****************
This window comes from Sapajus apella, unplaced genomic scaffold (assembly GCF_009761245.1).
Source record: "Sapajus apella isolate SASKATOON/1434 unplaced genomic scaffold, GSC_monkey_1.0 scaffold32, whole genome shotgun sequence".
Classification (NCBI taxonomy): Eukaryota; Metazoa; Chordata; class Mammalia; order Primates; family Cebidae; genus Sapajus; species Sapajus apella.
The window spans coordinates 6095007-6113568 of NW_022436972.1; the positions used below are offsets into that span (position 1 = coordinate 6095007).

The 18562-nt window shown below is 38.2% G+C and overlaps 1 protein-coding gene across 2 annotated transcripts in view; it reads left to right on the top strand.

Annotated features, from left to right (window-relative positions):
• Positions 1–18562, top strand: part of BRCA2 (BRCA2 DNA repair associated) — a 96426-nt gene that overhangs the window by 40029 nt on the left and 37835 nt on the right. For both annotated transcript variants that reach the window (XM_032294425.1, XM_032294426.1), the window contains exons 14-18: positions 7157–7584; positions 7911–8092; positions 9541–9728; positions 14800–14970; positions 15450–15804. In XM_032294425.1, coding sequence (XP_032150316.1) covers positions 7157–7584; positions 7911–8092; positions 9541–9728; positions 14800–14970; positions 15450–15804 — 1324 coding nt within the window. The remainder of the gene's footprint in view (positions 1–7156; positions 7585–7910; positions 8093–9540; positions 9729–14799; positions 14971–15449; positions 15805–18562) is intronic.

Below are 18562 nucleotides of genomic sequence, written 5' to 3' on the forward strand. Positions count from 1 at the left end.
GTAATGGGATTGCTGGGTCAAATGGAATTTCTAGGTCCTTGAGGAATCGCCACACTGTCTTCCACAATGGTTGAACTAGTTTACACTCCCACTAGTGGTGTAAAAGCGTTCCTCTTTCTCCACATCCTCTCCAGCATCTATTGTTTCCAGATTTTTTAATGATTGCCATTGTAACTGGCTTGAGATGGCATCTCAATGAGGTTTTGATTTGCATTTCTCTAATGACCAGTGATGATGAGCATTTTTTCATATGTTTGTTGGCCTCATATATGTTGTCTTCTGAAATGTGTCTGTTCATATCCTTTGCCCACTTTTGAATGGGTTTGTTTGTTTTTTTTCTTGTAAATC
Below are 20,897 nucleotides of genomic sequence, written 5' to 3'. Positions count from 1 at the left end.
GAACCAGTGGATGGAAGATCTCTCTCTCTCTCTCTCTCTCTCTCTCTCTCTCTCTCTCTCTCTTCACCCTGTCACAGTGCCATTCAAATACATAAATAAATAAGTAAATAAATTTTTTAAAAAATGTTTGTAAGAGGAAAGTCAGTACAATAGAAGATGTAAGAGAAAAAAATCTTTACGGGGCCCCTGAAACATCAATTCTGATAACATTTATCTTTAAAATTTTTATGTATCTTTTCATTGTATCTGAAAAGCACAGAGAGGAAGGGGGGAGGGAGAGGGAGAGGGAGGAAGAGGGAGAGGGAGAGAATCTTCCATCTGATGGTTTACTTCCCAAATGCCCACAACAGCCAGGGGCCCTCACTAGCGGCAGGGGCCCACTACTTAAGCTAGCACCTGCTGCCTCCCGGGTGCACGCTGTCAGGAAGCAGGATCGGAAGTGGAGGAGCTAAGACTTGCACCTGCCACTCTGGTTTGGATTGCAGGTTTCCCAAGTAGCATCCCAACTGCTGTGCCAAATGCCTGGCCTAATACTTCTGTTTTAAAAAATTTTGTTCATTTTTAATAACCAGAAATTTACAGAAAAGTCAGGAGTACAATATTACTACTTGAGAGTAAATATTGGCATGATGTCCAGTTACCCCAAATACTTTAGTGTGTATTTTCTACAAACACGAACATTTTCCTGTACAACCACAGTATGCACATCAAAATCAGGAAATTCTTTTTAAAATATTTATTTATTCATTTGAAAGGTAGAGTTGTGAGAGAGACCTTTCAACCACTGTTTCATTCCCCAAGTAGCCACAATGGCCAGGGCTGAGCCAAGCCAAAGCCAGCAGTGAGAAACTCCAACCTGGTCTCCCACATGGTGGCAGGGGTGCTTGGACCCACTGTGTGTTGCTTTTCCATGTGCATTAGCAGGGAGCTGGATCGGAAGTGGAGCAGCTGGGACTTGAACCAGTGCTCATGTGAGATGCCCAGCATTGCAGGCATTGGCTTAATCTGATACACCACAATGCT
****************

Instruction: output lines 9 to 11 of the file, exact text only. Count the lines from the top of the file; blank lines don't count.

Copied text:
GTAATGGGATTGCTGGGTCAAATGGAATTTCTAGGTCCTTGAGGAATCGCCACACTGTCTTCCACAATGGTTGAACTAGTTTACACTCCCACTAGTGGTGTAAAAGCGTTCCTCTTTCTCCACATCCTCTCCAGCATCTATTGTTTCCAGATTTTTTAATGATTGCCATTGTAACTGGCTTGAGATGGCATCTCAATGAGGTTTTGATTTGCATTTCTCTAATGACCAGTGATGATGAGCATTTTTTCATATGTTTGTTGGCCTCATATATGTTGTCTTCTGAAATGTGTCTGTTCATATCCTTTGCCCACTTTTGAATGGGTTTGTTTGTTTTTTTTCTTGTAAATC
Below are 20,897 nucleotides of genomic sequence, written 5' to 3'. Positions count from 1 at the left end.
GAACCAGTGGATGGAAGATCTCTCTCTCTCTCTCTCTCTCTCTCTCTCTCTCTCTCTCTCTCTTCACCCTGTCACAGTGCCATTCAAATACATAAATAAATAAGTAAATAAATTTTTTAAAAAATGTTTGTAAGAGGAAAGTCAGTACAATAGAAGATGTAAGAGAAAAAAATCTTTACGGGGCCCCTGAAACATCAATTCTGATAACATTTATCTTTAAAATTTTTATGTATCTTTTCATTGTATCTGAAAAGCACAGAGAGGAAGGGGGGAGGGAGAGGGAGAGGGAGGAAGAGGGAGAGGGAGAGAATCTTCCATCTGATGGTTTACTTCCCAAATGCCCACAACAGCCAGGGGCCCTCACTAGCGGCAGGGGCCCACTACTTAAGCTAGCACCTGCTGCCTCCCGGGTGCACGCTGTCAGGAAGCAGGATCGGAAGTGGAGGAGCTAAGACTTGCACCTGCCACTCTGGTTTGGATTGCAGGTTTCCCAAGTAGCATCCCAACTGCTGTGCCAAATGCCTGGCCTAATACTTCTGTTTTAAAAAATTTTGTTCATTTTTAATAACCAGAAATTTACAGAAAAGTCAGGAGTACAATATTACTACTTGAGAGTAAATATTGGCATGATGTCCAGTTACCCCAAATACTTTAGTGTGTATTTTCTACAAACACGAACATTTTCCTGTACAACCACAGTATGCACATCAAAATCAGGAAATTCTTTTTAAAATATTTATTTATTCATTTGAAAGGTAGAGTTGTGAGAGAGACCTTTCAACCACTGTTTCATTCCCCAAGTAGCCACAATGGCCAGGGCTGAGCCAAGCCAAAGCCAGCAGTGAGAAACTCCAACCTGGTCTCCCACATGGTGGCAGGGGTGCTTGGACCCACTGTGTGTTGCTTTTCCATGTGCATTAGCAGGGAGCTGGATCGGAAGTGGAGCAGCTGGGACTTGAACCAGTGCTCATGTGAGATGCCCAGCATTGCAGGCATTGGCTTAATCTGATACACCACAATGCT